Yes, tractors! Not the kind of vehicle one commonly finds in Tokyo, of course. But up in Hokkaido – even in towns, sometimes – those things are everywhere. This post is dedicated to Johannes Dutch, who will undoubtedly be instrumental in identifying some of these. An eclectic bunch, as we shall see, starting with this 1952 International Farmall.
This is the only tractor in this post whose model year I’m relatively confident about – it was written on a plaque. It was kind of difficult to take pictures of this one, as there were a bunch of kids playing on and around it (my kid included). That streamlined nose was designed by Raymond Loewy, apparently.
On a farm that mostly grew lavender and bred alpacas (the most random thing one cold ever conceive to find in Japan, really), there were two very cool British-made machines. This Fordson Super Dexta was remarkable – and remarkably well-preserved.
These were made in Dagenham from 1962 to 1964; some were sold in the US as the Ford 2000. The 3-cyl. Perkins engine only provided 32hp. That big chrome “Super Dexta” emblem is something to behold though. Almost looks like something out of the Eastern Bloc.
Next to the Fordson was its arch-rival, the Massey-Ferguson 35. According to Wikipedia, these were made in the US from 1955 and the UK a year later, both countries building these in substantial numbers until 1964. I’m not 100% sure about this, but it seems this one’s “FE 35” designation makes it a 1956-57.
It seems the Japanese obsession with goofy rear-view mirrors extended to farming vehicles. Both this M-F and the Fordson have them. That’s not necessarily the case with the other tractors I’ve seen here, though.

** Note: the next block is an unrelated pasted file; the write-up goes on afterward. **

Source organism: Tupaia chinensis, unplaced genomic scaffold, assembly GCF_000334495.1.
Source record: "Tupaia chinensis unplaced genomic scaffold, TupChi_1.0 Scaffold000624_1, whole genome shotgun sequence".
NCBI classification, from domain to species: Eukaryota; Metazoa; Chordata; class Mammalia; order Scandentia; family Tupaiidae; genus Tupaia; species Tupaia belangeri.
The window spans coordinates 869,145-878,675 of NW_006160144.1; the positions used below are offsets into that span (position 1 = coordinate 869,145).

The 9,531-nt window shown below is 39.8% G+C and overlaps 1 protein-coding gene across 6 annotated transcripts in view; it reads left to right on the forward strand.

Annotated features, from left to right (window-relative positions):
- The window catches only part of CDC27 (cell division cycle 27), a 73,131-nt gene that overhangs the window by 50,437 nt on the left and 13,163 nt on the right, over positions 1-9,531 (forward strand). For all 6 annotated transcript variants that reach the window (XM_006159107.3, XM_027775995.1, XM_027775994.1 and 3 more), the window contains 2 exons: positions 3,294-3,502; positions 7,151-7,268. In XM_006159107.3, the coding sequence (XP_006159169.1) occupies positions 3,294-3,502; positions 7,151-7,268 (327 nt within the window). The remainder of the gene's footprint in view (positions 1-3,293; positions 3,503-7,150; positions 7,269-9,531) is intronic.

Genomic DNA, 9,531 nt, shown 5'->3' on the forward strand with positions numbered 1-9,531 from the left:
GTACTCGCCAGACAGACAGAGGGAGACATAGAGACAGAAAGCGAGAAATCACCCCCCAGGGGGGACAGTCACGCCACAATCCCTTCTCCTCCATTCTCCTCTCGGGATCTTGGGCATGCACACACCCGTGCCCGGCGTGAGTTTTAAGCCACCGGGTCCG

Here’s the local retort to these foreign devils: I think this might be a Kubota T15. This was the company’s first tractor, launched in 1960, though they had been in the business of making engines since the early ‘20s. Nowadays, there’s not a country in Asia where Kubotas aren’t used, especially for rice farming.
The “15” refers to the Kubota 2-cyl. Diesel engine’s horsepower – modest, but then the whole tractor only weighs 900kg. The key’s still in the ignition, too.
Last but certainly not least, at the old Sapporo brewery (in, well, Sapporo), was a lovely orange Fiat Diamante. We stupidly did not ensure that the museum that now occupies the old brewery was open before we made our way there, so of course it was closed. Still, the grounds were great and this ‘60s Fiat, plonked in front of the main building, made the trip sort of worthwhile. As did the “Genghis Khan” (i.e. lamb BBQ) outdoor restaurant, I guess.
Apparently, this series of Fiat-OM tractors, launched in 1963 and made until 1968, were the first of their kind to benefit from PininFarina’s handiwork. Some of these were manufactured by Kubota under license, though I have no idea where this one was built. That’s it for my first foray into the world of tractors, folks. Back to JDM oddities and whatever interesting foreign metal Tokyo throws my way.